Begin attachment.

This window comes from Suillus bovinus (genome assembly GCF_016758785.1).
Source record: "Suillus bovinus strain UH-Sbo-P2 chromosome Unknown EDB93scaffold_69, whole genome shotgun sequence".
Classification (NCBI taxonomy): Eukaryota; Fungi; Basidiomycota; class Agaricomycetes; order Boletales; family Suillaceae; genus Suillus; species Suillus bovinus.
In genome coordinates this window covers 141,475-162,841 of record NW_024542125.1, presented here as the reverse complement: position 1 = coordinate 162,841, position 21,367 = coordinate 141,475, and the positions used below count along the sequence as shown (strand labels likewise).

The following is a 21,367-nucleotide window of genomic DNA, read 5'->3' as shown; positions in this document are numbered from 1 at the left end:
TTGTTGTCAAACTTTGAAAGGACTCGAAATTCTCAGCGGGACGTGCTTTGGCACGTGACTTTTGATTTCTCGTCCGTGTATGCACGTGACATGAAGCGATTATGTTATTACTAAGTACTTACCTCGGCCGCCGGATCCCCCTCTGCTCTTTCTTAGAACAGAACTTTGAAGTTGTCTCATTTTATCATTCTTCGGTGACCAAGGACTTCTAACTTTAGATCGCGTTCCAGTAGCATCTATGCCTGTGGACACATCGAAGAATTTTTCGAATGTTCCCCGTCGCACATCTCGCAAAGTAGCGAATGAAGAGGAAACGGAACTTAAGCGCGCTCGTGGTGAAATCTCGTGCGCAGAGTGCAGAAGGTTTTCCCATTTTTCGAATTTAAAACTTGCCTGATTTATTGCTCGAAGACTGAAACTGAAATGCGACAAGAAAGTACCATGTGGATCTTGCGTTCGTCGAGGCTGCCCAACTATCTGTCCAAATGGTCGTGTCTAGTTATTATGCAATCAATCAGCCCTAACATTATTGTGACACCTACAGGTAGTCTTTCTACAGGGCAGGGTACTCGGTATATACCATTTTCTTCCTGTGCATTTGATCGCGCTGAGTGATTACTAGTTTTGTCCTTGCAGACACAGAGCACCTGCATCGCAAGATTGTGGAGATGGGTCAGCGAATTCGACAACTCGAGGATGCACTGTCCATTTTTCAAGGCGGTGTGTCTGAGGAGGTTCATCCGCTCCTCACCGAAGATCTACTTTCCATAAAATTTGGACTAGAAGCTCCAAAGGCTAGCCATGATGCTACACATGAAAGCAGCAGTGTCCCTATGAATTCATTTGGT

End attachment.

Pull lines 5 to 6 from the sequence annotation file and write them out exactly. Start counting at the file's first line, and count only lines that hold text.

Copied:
The following is a 21,367-nucleotide window of genomic DNA, read 5'->3' as shown; positions in this document are numbered from 1 at the left end:
TTGTTGTCAAACTTTGAAAGGACTCGAAATTCTCAGCGGGACGTGCTTTGGCACGTGACTTTTGATTTCTCGTCCGTGTATGCACGTGACATGAAGCGATTATGTTATTACTAAGTACTTACCTCGGCCGCCGGATCCCCCTCTGCTCTTTCTTAGAACAGAACTTTGAAGTTGTCTCATTTTATCATTCTTCGGTGACCAAGGACTTCTAACTTTAGATCGCGTTCCAGTAGCATCTATGCCTGTGGACACATCGAAGAATTTTTCGAATGTTCCCCGTCGCACATCTCGCAAAGTAGCGAATGAAGAGGAAACGGAACTTAAGCGCGCTCGTGGTGAAATCTCGTGCGCAGAGTGCAGAAGGTTTTCCCATTTTTCGAATTTAAAACTTGCCTGATTTATTGCTCGAAGACTGAAACTGAAATGCGACAAGAAAGTACCATGTGGATCTTGCGTTCGTCGAGGCTGCCCAACTATCTGTCCAAATGGTCGTGTCTAGTTATTATGCAATCAATCAGCCCTAACATTATTGTGACACCTACAGGTAGTCTTTCTACAGGGCAGGGTACTCGGTATATACCATTTTCTTCCTGTGCATTTGATCGCGCTGAGTGATTACTAGTTTTGTCCTTGCAGACACAGAGCACCTGCATCGCAAGATTGTGGAGATGGGTCAGCGAATTCGACAACTCGAGGATGCACTGTCCATTTTTCAAGGCGGTGTGTCTGAGGAGGTTCATCCGCTCCTCACCGAAGATCTACTTTCCATAAAATTTGGACTAGAAGCTCCAAAGGCTAGCCATGATGCTACACATGAAAGCAGCAGTGTCCCTATGAATTCATTTGGT